Awash with pain, the woman raises a fist in the air and belts out her mantra: “My body rocks!”
Later, she repeats the words – in between grunts and moans and tears of agony. “My … body … rocks,” she practically whispers as the muscles of her uterus contract yet again. “My body … My body …”
“Rocks!” This time, the words of encouragement come from the women around her.
“Your body rocks,” they chant along with her. “Your body rocks!”
The scene is one of the most memorable moments of “Birth,” a play based on more than 100 interviews with mothers who gave birth between 2000 and 2004.
New York playwright Karen Brody compiled their stories into the birth experiences of eight women – experiences that include both home and hospital births, doulas and doctors, midwives and monitors, epidurals and episiotomies, pitocin and planned C-sections. The play shows how low-risk, educated women in America are giving birth while emphasizing the need to respect the choices mothers make as they bring their babies into the world.
“Birth” – which is being featured this month in dozens of communities throughout the country – will be performed in Spokane Saturday by local actresses and mothers who hope to share Brody’s message. The performance, along with the “Rent Tent” birth fair, is part of “Birth On Labor Day,” a grassroots, global movement to make maternity care mother-friendly.
“This play doesn’t say that there’s only one right way to give birth,” said Ivory Coghlan of Spokane, one of the local directors of “Birth.” “All births deserve respect and all mothers deserve that respect, too. It’s about exposing people to the culture of birth. … My hope is that people will walk away from this realizing that they have choices.”
Without judgment, the play showcases the experiences of eight women – from the stay-at-home mother of four and the no-nonsense career woman to the feminist lesbian in her 40s determined to have a doctor deliver her baby in the hospital.
Women in the United States are dying from childbirth at the highest rate in decades, the Associated Press reported last month. While the risk of death is small, experts believe the rise is due partly to increasing maternal obesity and a jump in Cesarean sections, which now account for nearly 30 percent of all births.
“Maternity care today simply isn’t mother-friendly,” Brody said in a press release. “In many communities, pregnant mothers are faced with few options that support low or no-intervention birth choices; in other communities, women feel they went with the standard medical care and were treated poorly. BOLD encourages all people attending performances to learn the truth about childbirth, understand where power lurks in their maternity care system and make informed birth choices.”
This weekend’s local BOLD event was spearheaded by two Eastern Washington mothers – Teresa Schock of Spokane and Miranda Gordon of Chewelah. Both women were profoundly affected by their own birth experiences and wanted to bring women together to discuss the issue of maternity care.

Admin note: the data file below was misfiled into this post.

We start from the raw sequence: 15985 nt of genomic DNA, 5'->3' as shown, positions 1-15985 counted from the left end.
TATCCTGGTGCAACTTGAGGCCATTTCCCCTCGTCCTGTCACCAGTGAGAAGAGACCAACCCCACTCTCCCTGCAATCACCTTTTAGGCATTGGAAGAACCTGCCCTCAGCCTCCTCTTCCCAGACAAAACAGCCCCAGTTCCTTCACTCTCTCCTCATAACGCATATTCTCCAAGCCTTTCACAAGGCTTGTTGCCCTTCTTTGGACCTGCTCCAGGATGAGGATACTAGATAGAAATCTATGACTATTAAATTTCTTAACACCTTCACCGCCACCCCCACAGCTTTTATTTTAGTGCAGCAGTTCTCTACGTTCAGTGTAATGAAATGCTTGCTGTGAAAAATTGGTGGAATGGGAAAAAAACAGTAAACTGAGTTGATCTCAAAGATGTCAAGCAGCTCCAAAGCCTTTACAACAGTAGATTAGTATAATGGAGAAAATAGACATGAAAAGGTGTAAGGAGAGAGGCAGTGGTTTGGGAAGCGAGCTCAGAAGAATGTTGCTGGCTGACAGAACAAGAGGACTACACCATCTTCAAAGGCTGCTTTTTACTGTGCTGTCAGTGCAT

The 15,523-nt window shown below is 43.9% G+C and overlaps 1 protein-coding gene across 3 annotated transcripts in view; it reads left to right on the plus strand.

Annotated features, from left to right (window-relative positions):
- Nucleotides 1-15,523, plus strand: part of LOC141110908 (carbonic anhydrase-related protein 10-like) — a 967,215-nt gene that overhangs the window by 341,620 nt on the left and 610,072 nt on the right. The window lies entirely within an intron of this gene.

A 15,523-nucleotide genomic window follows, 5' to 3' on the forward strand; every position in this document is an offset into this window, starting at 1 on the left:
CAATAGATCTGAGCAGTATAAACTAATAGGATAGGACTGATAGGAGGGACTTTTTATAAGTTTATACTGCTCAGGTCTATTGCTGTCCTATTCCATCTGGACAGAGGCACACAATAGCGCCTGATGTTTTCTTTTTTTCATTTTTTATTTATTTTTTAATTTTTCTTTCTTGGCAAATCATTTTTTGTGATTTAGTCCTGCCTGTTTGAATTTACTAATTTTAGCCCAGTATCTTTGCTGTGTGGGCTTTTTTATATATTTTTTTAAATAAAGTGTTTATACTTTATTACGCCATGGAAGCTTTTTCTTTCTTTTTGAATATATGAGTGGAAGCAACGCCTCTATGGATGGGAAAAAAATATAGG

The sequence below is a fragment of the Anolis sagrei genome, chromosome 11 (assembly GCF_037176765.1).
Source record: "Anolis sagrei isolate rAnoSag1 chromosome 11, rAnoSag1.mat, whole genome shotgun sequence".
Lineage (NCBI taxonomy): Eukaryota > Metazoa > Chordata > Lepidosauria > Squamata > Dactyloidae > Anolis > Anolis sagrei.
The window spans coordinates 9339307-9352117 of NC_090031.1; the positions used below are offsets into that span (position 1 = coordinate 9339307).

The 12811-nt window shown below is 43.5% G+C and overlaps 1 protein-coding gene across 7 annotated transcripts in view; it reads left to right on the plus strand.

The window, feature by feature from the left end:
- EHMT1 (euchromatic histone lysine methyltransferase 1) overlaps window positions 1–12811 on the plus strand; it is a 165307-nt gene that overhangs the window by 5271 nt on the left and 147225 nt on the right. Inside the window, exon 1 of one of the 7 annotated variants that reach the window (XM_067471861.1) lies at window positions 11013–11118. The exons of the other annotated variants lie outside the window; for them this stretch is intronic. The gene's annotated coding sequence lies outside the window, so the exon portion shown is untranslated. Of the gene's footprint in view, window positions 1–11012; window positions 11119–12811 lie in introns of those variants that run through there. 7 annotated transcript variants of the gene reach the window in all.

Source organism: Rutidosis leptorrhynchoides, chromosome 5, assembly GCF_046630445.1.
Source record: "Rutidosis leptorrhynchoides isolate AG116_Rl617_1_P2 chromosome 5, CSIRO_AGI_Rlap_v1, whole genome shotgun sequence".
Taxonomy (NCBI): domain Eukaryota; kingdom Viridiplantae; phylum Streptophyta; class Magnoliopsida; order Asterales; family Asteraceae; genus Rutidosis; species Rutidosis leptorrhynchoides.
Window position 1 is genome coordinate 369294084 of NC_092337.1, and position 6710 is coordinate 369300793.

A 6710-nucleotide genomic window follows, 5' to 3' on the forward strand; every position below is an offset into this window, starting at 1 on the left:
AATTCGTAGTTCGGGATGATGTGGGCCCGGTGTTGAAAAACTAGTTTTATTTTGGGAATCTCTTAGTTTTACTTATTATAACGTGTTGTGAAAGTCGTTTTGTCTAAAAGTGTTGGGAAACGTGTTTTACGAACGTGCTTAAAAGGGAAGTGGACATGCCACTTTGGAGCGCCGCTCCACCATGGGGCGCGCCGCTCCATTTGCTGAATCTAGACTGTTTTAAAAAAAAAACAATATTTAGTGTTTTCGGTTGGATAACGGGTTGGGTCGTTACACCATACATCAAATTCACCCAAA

“I wanted to spread the word that there’s a range of options for women,” said Gordon, who has given birth both at home and in a hospital. “It’s not to advocate for natural childbirth or homebirth per se, but look at how women are being treated and to raise awareness at the growing number of C-sections in our industrialized nation. … Women have so much wisdom and knowledge that are innate and it’s time for us wake up and realize that this is about us and we don’t have to give control to someone else.”
About 20 women from the area are helping Gordon and Schock put the event together. Half are involved with the play, which will feature the talents of Kate Vita and other local performers. Proceeds from the Spokane event and others throughout the country will benefit the Global Maternal Child Health Association and other organizations that work to improve maternity care locally and throughout the globe.
When she first read the script for “Birth,” co-director Mary Eberle broke down in tears. “Why are women treated this way?” she asked herself. Already passionate about the subjects of birth and women’s rights, the play and the BOLD movement made Eberle even more determined to share these women’s birth experiences with others in Spokane.
Although some of the stories in “Birth” are heartbreaking, others involve humor and are full of hope.
“My body rocks,” the birth mantra of Amanda, one of the characters, resonates soundly with many of the women involved with BOLD.
“So many experiences in birth and in life often happen with the support of a team,” said Coghlan, who will give birth to her second child this winter. “We don’t have to go into this alone.”
Virginia de Leon can be reached at (509) 459-5312 or firstname.lastname@example.org.
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